Sarah Gadon in 'Alias Grace'
CNN  — 

Sarah Gadon’s mesmerizing performance defines and elevates “Alias Grace,” a six-episode Netflix miniseries based on Margaret Atwood’s historical novel. Slow at first, the understated project gains momentum behind its central mystery, as well as Gadon’s star-making turn as the 19th-century heroine, which suggests her name should be much better known once people get through bingeing it.

While Atwood’s “The Handmaid’s Tale” explored the societal plight of women through a dystopian future, “Alias Grace” probes similar terrain by examining the past – specifically, a true story about a salacious crime, set in the wilds of Canada in the 1840s.

An unreliable narrator of her own tale, Grace – an Irish immigrant who becomes a housemaid – has been convicted of murdering her well-to-do employer and his housekeeper (the latter played by “True Blood’s” Anna Paquin). While the stable boy (Kerr Logan) also involved in the slayings has been executed, Grace’s life was spared, though she remains a source of curiosity as she serves her life sentence.

Enter Dr. Simon Jordan (Edward Holcroft), a doctor who becomes fascinated with Grace’s case, and, through a series of conversations, seeks to pull the truth out of her. Yet as she impassively recounts her star-crossed history, Grace’s version of events complicates Holcroft’s attempts to help her.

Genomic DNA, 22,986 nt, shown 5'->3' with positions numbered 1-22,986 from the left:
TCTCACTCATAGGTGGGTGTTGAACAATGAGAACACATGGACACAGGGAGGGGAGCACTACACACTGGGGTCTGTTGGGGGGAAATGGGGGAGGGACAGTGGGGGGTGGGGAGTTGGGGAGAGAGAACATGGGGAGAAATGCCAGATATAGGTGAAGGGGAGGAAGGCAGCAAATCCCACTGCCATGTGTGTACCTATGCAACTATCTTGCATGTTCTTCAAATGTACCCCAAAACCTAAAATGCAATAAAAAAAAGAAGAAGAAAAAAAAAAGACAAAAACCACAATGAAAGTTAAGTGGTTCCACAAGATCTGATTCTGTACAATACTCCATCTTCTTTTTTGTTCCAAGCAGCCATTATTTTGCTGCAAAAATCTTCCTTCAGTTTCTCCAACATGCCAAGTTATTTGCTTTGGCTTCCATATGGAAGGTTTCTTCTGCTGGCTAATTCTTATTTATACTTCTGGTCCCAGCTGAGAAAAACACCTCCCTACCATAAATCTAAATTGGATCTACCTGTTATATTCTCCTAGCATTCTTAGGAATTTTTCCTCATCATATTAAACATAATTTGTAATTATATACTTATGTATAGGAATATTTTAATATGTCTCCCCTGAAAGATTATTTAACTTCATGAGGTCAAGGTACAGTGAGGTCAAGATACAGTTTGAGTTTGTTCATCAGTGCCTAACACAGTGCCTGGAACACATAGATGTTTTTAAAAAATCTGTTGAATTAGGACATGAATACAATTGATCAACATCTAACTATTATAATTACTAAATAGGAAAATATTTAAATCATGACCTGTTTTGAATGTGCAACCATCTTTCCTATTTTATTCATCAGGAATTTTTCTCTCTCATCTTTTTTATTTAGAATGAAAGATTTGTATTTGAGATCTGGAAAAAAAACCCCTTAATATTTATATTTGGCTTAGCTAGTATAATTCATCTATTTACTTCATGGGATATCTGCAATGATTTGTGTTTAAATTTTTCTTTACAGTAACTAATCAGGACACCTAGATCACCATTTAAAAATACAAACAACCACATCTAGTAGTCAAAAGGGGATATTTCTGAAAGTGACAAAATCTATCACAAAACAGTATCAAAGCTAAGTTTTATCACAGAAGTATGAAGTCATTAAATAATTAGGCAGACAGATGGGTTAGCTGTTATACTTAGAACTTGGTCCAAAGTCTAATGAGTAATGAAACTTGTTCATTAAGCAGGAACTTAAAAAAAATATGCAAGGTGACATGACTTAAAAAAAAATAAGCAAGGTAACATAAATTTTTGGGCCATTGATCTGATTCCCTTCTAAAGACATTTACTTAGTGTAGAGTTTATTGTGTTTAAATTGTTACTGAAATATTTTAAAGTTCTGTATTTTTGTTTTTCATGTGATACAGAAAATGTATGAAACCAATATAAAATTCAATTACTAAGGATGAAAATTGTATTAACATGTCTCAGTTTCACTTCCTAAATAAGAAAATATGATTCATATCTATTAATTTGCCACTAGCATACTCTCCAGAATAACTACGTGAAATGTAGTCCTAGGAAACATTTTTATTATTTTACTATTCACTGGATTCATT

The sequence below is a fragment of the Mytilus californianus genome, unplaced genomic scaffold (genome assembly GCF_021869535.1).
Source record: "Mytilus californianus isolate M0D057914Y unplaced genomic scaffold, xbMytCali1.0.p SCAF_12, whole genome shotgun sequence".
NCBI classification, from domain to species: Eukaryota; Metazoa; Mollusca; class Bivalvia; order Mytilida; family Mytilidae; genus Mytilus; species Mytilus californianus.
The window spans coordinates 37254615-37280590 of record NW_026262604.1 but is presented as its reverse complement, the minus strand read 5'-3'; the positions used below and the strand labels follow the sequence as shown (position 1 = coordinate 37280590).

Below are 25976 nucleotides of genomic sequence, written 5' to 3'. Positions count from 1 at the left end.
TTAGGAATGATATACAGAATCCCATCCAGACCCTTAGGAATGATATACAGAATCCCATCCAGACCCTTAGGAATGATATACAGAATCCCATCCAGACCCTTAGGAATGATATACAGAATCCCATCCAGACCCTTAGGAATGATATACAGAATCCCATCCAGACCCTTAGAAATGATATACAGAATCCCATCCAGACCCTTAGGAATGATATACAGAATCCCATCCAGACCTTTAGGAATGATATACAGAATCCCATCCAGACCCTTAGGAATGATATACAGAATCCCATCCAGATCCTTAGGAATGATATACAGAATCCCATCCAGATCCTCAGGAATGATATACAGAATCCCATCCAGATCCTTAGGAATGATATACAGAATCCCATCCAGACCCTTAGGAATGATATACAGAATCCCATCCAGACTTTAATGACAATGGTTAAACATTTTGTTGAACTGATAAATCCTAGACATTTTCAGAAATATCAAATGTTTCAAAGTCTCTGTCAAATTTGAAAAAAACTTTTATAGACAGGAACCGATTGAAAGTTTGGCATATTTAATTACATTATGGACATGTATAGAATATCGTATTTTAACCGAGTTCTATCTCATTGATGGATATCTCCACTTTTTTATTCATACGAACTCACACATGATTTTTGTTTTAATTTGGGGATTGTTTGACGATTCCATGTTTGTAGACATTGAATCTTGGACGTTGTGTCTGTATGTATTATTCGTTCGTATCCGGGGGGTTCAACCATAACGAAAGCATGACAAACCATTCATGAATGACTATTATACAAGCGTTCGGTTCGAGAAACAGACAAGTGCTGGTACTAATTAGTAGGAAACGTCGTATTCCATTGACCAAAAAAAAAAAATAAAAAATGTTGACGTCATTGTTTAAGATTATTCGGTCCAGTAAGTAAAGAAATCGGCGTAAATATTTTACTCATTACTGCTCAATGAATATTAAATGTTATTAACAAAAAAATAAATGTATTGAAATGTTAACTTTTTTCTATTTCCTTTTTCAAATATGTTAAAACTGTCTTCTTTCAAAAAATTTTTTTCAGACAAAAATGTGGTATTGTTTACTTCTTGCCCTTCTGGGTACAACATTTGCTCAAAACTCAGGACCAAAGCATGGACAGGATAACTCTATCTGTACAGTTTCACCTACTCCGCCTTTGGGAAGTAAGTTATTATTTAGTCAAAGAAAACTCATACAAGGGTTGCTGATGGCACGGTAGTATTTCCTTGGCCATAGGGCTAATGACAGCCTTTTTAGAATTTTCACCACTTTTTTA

Having bounced around for years as a possible feature, “Alias Grace” proves better suited to this more expansive and leisurely adaptation, written and directed by actress Sarah Polley and Mary Harron, respectively, and impeccably adorned in the mud-spattered trappings of the times. (Gadon, a Canadian, previously appeared in the Hulu miniseries “11.22.63.”)

Zachary Levi and director David Cronenberg are among those featured in the cast, but this is Gadon’s show from start to finish, as Grace details her experiences and indignities – inflicted through Victorian-era sexism and classism – with a kind of hypnotic, out-of-body calm, stoking suspicion as to what secrets she’s harboring.

“If we were all on trial for our thoughts, we would all be hanged,” Grace tells the doctor at one point.

Grace’s thoughts remain tantalizingly impenetrable for much of “Alias Grace,” which doesn’t prevent this latest adaptation based on Atwood’s work from meriting a highly favorable verdict.

“Alias Grace” premieres Nov. 3 on Netflix.